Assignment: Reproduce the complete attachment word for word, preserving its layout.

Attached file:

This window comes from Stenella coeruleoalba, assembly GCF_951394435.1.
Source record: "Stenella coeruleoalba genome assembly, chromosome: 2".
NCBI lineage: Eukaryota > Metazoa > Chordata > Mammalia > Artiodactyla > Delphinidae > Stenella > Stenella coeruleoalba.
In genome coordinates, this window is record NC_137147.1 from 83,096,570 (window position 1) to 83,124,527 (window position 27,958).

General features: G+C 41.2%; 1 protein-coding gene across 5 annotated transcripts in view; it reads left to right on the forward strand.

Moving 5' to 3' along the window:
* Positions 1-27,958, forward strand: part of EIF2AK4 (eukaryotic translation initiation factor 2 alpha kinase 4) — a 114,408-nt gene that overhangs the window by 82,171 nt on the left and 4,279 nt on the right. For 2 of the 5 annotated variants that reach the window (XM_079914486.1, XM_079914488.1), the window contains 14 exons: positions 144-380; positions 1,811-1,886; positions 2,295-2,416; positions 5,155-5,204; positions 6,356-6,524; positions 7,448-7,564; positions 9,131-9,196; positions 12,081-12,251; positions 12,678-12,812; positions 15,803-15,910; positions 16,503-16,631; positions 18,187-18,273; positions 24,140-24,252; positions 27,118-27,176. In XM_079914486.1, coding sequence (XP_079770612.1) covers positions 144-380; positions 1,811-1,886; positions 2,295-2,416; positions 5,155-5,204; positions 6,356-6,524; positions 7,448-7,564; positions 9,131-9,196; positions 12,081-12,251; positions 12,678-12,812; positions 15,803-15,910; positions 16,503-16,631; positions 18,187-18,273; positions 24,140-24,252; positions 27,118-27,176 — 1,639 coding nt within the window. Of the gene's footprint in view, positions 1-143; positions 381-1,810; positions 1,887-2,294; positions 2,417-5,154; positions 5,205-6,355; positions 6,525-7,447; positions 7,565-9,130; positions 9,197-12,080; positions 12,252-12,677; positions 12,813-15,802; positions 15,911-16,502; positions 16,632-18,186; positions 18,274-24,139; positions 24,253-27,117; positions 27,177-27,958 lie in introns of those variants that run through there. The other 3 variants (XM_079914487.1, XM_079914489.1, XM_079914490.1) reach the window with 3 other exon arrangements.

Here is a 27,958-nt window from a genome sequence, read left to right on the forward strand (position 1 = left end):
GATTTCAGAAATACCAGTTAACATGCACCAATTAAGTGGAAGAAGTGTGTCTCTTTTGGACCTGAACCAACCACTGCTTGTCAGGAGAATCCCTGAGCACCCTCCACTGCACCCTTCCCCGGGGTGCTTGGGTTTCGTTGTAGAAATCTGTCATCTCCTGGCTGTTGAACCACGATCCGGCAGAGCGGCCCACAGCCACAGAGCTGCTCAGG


This window comes from Stenella coeruleoalba, assembly GCF_951394435.1.
Source record: "Stenella coeruleoalba genome assembly, chromosome: 2".
NCBI lineage: Eukaryota > Metazoa > Chordata > Mammalia > Artiodactyla > Delphinidae > Stenella > Stenella coeruleoalba.
In genome coordinates, this window is record NC_137147.1 from 83,096,570 (window position 1) to 83,124,527 (window position 27,958).

General features: G+C 41.2%; 1 protein-coding gene across 5 annotated transcripts in view; it reads left to right on the forward strand.

Moving 5' to 3' along the window:
* Positions 1-27,958, forward strand: part of EIF2AK4 (eukaryotic translation initiation factor 2 alpha kinase 4) — a 114,408-nt gene that overhangs the window by 82,171 nt on the left and 4,279 nt on the right. For 2 of the 5 annotated variants that reach the window (XM_079914486.1, XM_079914488.1), the window contains 14 exons: positions 144-380; positions 1,811-1,886; positions 2,295-2,416; positions 5,155-5,204; positions 6,356-6,524; positions 7,448-7,564; positions 9,131-9,196; positions 12,081-12,251; positions 12,678-12,812; positions 15,803-15,910; positions 16,503-16,631; positions 18,187-18,273; positions 24,140-24,252; positions 27,118-27,176. In XM_079914486.1, coding sequence (XP_079770612.1) covers positions 144-380; positions 1,811-1,886; positions 2,295-2,416; positions 5,155-5,204; positions 6,356-6,524; positions 7,448-7,564; positions 9,131-9,196; positions 12,081-12,251; positions 12,678-12,812; positions 15,803-15,910; positions 16,503-16,631; positions 18,187-18,273; positions 24,140-24,252; positions 27,118-27,176 — 1,639 coding nt within the window. Of the gene's footprint in view, positions 1-143; positions 381-1,810; positions 1,887-2,294; positions 2,417-5,154; positions 5,205-6,355; positions 6,525-7,447; positions 7,565-9,130; positions 9,197-12,080; positions 12,252-12,677; positions 12,813-15,802; positions 15,911-16,502; positions 16,632-18,186; positions 18,274-24,139; positions 24,253-27,117; positions 27,177-27,958 lie in introns of those variants that run through there. The other 3 variants (XM_079914487.1, XM_079914489.1, XM_079914490.1) reach the window with 3 other exon arrangements.

Here is a 27,958-nt window from a genome sequence, read left to right on the forward strand (position 1 = left end):
GATTTCAGAAATACCAGTTAACATGCACCAATTAAGTGGAAGAAGTGTGTCTCTTTTGGACCTGAACCAACCACTGCTTGTCAGGAGAATCCCTGAGCACCCTCCACTGCACCCTTCCCCGGGGTGCTTGGGTTTCGTTGTAGAAATCTGTCATCTCCTGGCTGTTGAACCACGATCCGGCAGAGCGGCCCACAGCCACAGAGCTGCTCAGG